A tiny faerie with butterfly wings fluttered into camera range. This was a demi-fey. Sage, whom I'd “slept with,” could make himself human tall, but most of the demi-fey were permanently about the size of Barbie dolls, or smaller. The queen would not be happy about the little faerie fluttering in front of the cameras. When there was press in the sithen, the less-human-looking stayed away from them, and especially away from cameras, or faced the queen's wrath.

The figure was a pale blue-pink with iridescent blue wings. She fluttered through a barrage of flashbulbs, shielding her eyes with a tiny hand. I thought she'd land on me, or maybe Doyle, but she flew the length of the stage to land on Rhys's shoulder.

She hid herself in his long white curls. She whispered something in his ear, using his hair and hat as a shield. Rhys stood up and came to us smiling.

Doyle was standing beside me, but even that close I couldn't hear what Rhys whispered to him.

Doyle gave a small nod, and Rhys left the room ahead of us with the tiny fey still tangled in his hair. I wanted to ask what could be important enough for Rhys to leave early in front of the press.

Someone shouted, “Rhys, why are you leaving?”

Rhys left the room with a wave and a smile.

Doyle helped me stand, then the rest of the guards closed around me like a multicolored wall, but the reporters weren't finished.

“Doyle, Princess, what's happened?”

“What did the little one say?”

The press conference was over; we got to ignore them. It might have been wise to give them an excuse, but Doyle either didn't think we needed to bother or he didn't know what to say. There was a tension in his arm where he touched me that indicated that whatever Rhys had said had shaken him. What does the Darkness fear?

My wall of bright-colored muscle marched me down the steps and out. When we were in the hallway, clear of the media, I still whispered. Modern technology was a wonderful thing, and we didn't need some sensitive microphone picking us up. “What's happened?”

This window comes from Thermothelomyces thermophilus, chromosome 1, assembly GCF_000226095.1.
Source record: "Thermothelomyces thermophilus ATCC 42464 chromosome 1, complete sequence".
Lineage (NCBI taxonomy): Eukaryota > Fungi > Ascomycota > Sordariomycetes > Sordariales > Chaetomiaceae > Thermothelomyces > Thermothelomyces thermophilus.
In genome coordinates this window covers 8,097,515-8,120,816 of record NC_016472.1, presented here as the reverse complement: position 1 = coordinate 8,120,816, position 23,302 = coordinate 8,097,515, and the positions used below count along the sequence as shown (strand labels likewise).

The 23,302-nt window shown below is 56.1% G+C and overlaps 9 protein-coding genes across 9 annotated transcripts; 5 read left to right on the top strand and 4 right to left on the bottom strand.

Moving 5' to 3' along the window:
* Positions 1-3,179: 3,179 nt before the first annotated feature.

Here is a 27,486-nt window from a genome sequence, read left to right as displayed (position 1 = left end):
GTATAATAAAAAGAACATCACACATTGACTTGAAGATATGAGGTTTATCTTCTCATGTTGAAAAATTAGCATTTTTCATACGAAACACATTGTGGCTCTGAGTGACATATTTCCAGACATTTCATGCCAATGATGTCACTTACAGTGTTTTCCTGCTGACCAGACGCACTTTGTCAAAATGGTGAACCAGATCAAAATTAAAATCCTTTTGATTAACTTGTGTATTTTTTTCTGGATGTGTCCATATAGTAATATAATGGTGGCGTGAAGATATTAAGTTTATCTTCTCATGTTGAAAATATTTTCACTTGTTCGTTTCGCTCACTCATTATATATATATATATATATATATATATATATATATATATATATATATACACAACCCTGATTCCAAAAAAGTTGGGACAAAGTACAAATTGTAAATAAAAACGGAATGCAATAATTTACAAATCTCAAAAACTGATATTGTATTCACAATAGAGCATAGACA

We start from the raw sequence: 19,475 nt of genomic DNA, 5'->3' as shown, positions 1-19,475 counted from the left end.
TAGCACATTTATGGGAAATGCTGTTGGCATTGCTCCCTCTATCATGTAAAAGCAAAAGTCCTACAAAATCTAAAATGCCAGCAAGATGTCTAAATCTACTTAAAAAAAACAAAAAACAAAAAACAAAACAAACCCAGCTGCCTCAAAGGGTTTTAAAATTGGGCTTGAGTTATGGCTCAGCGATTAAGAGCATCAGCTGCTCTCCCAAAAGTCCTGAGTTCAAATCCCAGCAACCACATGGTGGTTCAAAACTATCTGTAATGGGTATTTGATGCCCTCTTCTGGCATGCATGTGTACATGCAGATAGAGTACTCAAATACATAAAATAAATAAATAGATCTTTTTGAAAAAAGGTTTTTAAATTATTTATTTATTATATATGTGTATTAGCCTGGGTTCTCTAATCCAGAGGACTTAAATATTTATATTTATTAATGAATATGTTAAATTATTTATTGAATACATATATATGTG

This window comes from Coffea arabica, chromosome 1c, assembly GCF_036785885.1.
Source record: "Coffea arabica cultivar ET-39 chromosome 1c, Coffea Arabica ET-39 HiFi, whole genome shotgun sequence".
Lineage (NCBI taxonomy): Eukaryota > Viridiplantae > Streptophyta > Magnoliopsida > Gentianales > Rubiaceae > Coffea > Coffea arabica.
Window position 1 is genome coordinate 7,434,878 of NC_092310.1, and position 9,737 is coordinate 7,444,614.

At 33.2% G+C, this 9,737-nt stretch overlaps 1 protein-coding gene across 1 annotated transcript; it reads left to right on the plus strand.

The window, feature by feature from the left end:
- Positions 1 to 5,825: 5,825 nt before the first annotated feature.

“There are two dead bodies in one of the hallways near the kitchen.”

“Fey?” I asked.

“One, yes,” he said.

I stumbled in my high heels because I tried to stop, but his arm on mine kept us all moving. “What about the other?”

He nodded. “Yes, exactly.”

“Is it one of the reporters? Did one of them go wandering?”

Frost leaned in from the line of men. “It cannot be. We had spells that would make them unable to leave the safe path inside the sithen.”

Doyle glanced at him. “Then explain a dead human in our sithen with a camera beside his hand.”

Frost opened his mouth, then closed it. “I cannot.”

Doyle shook his head. “Nor can I.”

“Well, isn't this going to be a disaster,” Galen said.

We had a dead reporter in the Unseelie sithen, and a mass of live reporters still on the premises. Disaster didn't even begin to cover it.

CHAPTER 3

I'D SEEN MORE VIOLENCE IN THE COURTS THAN IN ALL MY YEARS
as a private detective in Los Angeles, but I'd seen more death in L.A. Not because I was included in murder cases—private dicks don't do murder cases, at least not fresh ones—but because most of the things that live in faerie land are immortal. By definition, the immortal don't die very often. I could count on one hand how many fresh crime scenes the police had called us in on and still have fingers left over. Even those cases were because the Grey Detective Agency could boast some of the best magic workers on the West Coast. Magic is like everything else; if you can do good with it, some people will find a way to do bad with it. Our agency specialized in Supernatural problems, Magical solutions. It was on the business cards and everything.

I'd also learned that all bodies are an it, not he, not she—it. Because if you think of the dead body as a he or a she, they begin to be real for you. They begin to be people, and they aren't people, not anymore. They're dead, and outside of very special circumstances they are just inert matter. You can have sympathy for the victim later, but at the crime scene, especially in the first moments, you serve the victim better by not sympathizing. Sympathy steals your ability to think. Empathy will cripple you. Detachment and logic, those are your salvation at a fresh murder. Anything else leads to hysterics, and I was not only the most experienced detective in the hallway, I was also Princess Meredith NicEssus, wielder of the hands of flesh and blood, Besaba's Bane. Besaba was my mother, and my conception had forced her to wed my father and live, for a time, at the Unseelie Court. I was a princess and I might one day be queen. Future queens do not have hysterics. Future queens who are also trained detectives aren't allowed hysterics.